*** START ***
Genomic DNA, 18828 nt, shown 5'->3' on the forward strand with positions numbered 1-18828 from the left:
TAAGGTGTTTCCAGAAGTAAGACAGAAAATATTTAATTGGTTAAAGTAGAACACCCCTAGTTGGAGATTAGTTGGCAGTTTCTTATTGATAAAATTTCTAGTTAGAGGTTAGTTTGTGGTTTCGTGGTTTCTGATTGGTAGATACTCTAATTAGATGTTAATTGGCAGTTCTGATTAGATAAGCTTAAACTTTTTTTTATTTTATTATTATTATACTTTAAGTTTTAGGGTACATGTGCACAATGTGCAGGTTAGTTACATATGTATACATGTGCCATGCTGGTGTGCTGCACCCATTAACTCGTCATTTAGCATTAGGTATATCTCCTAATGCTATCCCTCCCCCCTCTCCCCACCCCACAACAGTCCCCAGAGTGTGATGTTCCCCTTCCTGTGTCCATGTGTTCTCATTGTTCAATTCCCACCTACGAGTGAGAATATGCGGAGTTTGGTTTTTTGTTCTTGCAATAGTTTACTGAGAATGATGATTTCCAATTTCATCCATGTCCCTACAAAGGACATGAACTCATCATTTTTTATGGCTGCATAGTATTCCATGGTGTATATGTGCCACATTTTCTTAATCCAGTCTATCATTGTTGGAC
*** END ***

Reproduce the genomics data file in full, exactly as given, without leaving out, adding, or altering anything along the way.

Genomic DNA, 18828 nt, shown 5'->3' on the forward strand with positions numbered 1-18828 from the left:
TAAGGTGTTTCCAGAAGTAAGACAGAAAATATTTAATTGGTTAAAGTAGAACACCCCTAGTTGGAGATTAGTTGGCAGTTTCTTATTGATAAAATTTCTAGTTAGAGGTTAGTTTGTGGTTTCGTGGTTTCTGATTGGTAGATACTCTAATTAGATGTTAATTGGCAGTTCTGATTAGATAAGCTTAAACTTTTTTTTATTTTATTATTATTATACTTTAAGTTTTAGGGTACATGTGCACAATGTGCAGGTTAGTTACATATGTATACATGTGCCATGCTGGTGTGCTGCACCCATTAACTCGTCATTTAGCATTAGGTATATCTCCTAATGCTATCCCTCCCCCCTCTCCCCACCCCACAACAGTCCCCAGAGTGTGATGTTCCCCTTCCTGTGTCCATGTGTTCTCATTGTTCAATTCCCACCTACGAGTGAGAATATGCGGAGTTTGGTTTTTTGTTCTTGCAATAGTTTACTGAGAATGATGATTTCCAATTTCATCCATGTCCCTACAAAGGACATGAACTCATCATTTTTTATGGCTGCATAGTATTCCATGGTGTATATGTGCCACATTTTCTTAATCCAGTCTATCATTGTTGGAC